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Deaf student midwife from Stamford challenges perceptions in Deaf Awareness Week





A midwifery student is challenging perceptions of what deaf people can achieve.

Twenty-year-old Beatrice Cadman, known as Bea, has never let anything stop her achieving her goals and is continuing on a campaign this Deaf Awareness Week, which runs until Sunday (May 12).

Bea, who is from Stamford, was diagnosed as profoundly deaf as a baby, with her parents told she would barely be able to hear a jet engine next to her.

Bea Cadman
Bea Cadman

After attending an auditory verbal therapy programme she graduated with age-appropriate spoken language and attended mainstream school before starting at Anglia Ruskin University in Cambridge, where she is studying to become a midwife.

Bea said: “Auditory verbal therapy not only enabled me to learn to listen and talk and attend

mainstream education but also encouraged both me and my family to have high aspirations and believe I could achieve the same things as my hearing friends.

Love Island star and model Tasha Ghouri with young deaf people and children
Love Island star and model Tasha Ghouri with young deaf people and children

“I have always wanted to be a midwife and it is thanks to having auditory verbal therapy when I was younger that I am now following my passion and delivering babies.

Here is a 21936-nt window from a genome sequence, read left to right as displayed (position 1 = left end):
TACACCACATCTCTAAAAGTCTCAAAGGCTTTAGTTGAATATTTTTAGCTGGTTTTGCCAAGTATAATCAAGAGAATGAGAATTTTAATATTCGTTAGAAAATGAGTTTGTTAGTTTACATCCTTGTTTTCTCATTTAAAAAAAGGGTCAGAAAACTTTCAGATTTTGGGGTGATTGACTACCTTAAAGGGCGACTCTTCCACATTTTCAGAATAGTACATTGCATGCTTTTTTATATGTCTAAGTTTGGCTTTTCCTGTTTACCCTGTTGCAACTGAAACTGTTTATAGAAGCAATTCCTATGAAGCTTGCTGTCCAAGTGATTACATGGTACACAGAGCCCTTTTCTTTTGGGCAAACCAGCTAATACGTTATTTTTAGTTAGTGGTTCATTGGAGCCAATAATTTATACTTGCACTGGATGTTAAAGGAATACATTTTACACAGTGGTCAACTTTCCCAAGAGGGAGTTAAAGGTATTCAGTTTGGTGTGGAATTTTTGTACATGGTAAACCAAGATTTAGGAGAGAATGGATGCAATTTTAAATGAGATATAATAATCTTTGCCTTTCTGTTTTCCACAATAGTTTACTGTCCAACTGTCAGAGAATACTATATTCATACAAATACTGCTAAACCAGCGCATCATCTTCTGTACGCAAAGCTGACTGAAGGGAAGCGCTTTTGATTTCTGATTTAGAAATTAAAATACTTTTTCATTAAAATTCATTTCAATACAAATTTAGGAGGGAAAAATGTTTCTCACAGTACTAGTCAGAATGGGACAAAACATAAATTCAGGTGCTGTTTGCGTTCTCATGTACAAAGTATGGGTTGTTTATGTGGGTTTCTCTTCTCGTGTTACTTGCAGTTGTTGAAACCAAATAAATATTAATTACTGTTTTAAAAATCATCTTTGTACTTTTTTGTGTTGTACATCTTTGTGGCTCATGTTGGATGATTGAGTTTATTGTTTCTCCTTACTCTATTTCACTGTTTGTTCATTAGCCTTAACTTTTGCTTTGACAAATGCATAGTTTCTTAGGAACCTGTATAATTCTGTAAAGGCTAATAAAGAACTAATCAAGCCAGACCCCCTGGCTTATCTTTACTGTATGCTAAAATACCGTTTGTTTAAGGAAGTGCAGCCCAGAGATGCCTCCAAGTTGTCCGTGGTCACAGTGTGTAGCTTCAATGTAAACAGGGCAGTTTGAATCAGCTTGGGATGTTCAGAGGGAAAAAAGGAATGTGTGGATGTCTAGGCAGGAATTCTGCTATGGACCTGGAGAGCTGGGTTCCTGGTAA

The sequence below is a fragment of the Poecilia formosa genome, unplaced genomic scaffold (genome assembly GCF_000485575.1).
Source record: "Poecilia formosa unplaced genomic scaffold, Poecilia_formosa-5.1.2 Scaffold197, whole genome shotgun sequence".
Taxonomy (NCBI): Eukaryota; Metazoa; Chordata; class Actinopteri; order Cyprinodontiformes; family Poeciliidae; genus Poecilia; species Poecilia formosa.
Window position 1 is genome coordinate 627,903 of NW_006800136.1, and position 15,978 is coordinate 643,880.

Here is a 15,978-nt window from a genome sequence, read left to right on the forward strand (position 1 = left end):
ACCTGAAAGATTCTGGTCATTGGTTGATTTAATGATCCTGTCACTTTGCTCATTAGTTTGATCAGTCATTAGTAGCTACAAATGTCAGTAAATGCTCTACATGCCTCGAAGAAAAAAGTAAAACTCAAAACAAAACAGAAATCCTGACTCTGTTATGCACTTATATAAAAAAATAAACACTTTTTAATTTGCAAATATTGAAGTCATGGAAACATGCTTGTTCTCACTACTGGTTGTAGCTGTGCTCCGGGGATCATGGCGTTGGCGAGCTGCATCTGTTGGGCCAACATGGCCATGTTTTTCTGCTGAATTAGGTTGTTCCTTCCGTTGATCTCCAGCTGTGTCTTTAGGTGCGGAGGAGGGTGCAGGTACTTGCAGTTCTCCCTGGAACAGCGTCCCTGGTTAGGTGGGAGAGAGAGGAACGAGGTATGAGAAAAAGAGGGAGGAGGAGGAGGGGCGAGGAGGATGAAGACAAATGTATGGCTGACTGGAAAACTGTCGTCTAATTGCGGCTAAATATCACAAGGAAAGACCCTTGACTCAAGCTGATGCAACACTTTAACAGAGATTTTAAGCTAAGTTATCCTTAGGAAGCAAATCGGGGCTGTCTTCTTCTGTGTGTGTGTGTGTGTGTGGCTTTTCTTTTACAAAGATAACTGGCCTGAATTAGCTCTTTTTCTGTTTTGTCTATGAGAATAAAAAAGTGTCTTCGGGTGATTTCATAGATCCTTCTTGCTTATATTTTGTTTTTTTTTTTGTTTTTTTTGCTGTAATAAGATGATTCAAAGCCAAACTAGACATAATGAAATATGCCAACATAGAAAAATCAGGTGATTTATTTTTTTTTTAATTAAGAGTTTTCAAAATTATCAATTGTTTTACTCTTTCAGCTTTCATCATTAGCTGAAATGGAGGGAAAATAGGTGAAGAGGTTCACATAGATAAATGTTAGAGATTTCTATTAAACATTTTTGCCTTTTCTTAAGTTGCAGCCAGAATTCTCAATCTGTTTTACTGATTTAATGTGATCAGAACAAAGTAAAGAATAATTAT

“But it is disappointing to hear that many people still don’t know what is possible for deaf children and young people.”

New research by charity Auditory Verbal UK has revealed a lack of awareness of what deaf children can achieve, with 29% of adults in the East of England believing it is not possible for a child born profoundly deaf to learn to speak as well as a child without hearing loss.

The charity is calling for the Government to support and invest in auditory verbal therapy so every family with a deaf child has the option to access it through publicly funded services in their local area.

With early support through auditory verbal therapy, deaf children can learn to speak like their hearing peers.




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